You see all the talking heads on TV, explaining how they are long xxx stock and short xxx stock. They toss out complicated terms like forward EPS, tangible book value and so forth. Many have analysts on the payroll to help them pick the very best investments. Yet in 2014 about 80% of Hedge Funds are reportedly underperforming the overall all US market, namely the S&P 500 index (SPY). SPY is an ETF sold by State Street Advisors that is commonly referred to as the “market”.
Just to clarify a common misconception, many investors think the Dow Jones Industrial Averages “the Dow” is “the market”. It isn’t predominately because it is a very small sampling of 30 very large companies. In addition it is know as a “price weighted” average. This means that a 1% change in a $100 stock has twice the imp[act as a 1% change in a $50 stock. Therefore, if IBM at $155 and Visa at $258 have bad days the Dow average will be down sharply, but the overall market could be up nicely.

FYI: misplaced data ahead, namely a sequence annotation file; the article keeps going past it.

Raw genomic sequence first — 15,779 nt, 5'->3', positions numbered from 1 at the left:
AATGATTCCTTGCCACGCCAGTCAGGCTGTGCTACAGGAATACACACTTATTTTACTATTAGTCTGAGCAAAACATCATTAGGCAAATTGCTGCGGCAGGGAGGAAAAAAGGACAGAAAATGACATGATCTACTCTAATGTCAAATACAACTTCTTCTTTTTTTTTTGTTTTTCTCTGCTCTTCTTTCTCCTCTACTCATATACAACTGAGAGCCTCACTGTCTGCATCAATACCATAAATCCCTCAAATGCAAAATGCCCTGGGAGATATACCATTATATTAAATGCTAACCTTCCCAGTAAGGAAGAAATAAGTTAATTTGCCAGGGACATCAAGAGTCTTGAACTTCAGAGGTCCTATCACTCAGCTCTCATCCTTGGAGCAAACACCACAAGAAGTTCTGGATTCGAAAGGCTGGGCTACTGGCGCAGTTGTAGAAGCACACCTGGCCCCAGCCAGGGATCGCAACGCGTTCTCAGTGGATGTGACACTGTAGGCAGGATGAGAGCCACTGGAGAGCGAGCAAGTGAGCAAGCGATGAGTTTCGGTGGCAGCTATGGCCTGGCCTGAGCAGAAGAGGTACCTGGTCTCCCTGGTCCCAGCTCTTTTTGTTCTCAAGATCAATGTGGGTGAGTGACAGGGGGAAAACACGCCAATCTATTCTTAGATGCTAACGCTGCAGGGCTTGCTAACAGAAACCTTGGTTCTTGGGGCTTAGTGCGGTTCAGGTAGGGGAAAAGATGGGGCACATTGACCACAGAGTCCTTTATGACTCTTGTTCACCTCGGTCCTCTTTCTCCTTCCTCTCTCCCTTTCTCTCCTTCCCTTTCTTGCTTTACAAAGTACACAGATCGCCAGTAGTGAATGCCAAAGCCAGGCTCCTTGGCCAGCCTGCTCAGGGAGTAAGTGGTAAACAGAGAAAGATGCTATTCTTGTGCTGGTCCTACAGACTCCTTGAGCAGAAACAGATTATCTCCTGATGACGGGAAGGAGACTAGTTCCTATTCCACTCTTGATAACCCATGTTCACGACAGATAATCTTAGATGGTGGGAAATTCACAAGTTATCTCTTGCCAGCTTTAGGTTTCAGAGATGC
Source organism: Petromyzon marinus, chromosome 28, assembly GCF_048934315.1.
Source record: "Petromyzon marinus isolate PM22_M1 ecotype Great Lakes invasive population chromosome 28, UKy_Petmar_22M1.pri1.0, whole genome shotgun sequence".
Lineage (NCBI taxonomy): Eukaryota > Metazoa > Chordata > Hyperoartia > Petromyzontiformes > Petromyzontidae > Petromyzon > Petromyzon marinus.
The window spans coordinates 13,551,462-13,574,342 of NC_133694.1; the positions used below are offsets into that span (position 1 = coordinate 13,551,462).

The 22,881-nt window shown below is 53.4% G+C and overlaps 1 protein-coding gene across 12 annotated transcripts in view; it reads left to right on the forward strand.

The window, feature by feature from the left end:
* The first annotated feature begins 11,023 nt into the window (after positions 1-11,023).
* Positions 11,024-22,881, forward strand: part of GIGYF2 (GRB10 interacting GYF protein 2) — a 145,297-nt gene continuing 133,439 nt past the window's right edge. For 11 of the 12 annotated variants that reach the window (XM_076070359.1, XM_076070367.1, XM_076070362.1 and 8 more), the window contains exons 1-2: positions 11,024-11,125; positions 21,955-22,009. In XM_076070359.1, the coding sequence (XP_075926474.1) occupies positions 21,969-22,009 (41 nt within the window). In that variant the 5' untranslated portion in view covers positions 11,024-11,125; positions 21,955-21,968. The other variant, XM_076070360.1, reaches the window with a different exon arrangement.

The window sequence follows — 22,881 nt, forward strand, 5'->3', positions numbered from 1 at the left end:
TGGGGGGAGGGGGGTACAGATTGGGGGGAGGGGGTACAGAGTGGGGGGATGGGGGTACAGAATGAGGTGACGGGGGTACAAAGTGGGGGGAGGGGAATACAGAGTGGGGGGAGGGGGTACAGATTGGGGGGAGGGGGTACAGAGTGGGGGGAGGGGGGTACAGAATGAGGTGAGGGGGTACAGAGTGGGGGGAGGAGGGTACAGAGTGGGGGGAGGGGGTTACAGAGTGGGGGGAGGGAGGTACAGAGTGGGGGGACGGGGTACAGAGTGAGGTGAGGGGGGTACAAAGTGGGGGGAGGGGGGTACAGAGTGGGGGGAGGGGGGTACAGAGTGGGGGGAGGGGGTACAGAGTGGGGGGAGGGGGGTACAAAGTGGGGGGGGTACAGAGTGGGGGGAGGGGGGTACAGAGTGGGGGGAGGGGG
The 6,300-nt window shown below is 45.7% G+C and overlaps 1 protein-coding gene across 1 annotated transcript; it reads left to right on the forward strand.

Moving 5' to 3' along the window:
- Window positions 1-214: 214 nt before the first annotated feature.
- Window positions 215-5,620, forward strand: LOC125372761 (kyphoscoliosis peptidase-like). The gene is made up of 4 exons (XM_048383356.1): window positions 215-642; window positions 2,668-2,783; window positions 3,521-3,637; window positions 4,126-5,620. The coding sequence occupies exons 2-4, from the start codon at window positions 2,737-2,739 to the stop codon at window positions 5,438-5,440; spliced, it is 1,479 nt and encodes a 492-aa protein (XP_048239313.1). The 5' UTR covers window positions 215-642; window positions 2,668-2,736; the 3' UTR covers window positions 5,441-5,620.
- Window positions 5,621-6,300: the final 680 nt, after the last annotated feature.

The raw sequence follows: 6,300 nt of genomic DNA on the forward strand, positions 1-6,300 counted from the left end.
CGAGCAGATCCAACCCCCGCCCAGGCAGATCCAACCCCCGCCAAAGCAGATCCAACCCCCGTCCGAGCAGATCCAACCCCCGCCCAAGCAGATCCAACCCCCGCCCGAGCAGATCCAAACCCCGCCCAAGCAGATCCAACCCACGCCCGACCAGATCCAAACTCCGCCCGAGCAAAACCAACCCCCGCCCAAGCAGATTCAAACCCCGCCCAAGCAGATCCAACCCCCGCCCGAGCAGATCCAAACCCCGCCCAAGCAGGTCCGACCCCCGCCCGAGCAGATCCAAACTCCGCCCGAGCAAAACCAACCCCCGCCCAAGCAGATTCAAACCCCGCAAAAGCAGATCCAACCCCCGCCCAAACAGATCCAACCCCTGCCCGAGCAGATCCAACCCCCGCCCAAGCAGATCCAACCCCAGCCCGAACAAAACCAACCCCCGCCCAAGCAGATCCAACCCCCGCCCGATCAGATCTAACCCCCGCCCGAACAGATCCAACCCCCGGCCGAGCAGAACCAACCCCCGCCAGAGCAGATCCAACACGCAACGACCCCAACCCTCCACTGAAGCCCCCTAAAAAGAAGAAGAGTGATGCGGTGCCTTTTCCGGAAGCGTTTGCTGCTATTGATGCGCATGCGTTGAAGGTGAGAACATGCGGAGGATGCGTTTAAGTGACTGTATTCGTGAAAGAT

Today it is really easy to have a “market performing” investment portfolio, just buy the market. Arguably the great investor of all time, Warren Buffet suggests that people who don’t want to take the time to actively manage a portfolio just buy the S&P 500 Index. The S&P 500 Index is actually 501 stocks, and 500 companies. It just so happens that Google is listed twice due to a split into type types of shares for the same company (voting and non-voting).
If you put all of your investments in just the SPY ETF or the Vanguard S&P Index ETF “VOO” you would have made over 14% in the last 12 months. In addition you would have collected 1.9% in dividends.
You can choose either fund, it just so happens that VOO has a smaller annual expense fee of 0.05% vs. the SPY at 0.09% expense ratio. If you had a $1,000,000 investment the SPY ETF would costs you $400/year more in fees than the VOO.
If you want to beat the Hedge Funds and most other investment managers, it is simple, just invest in the “market”.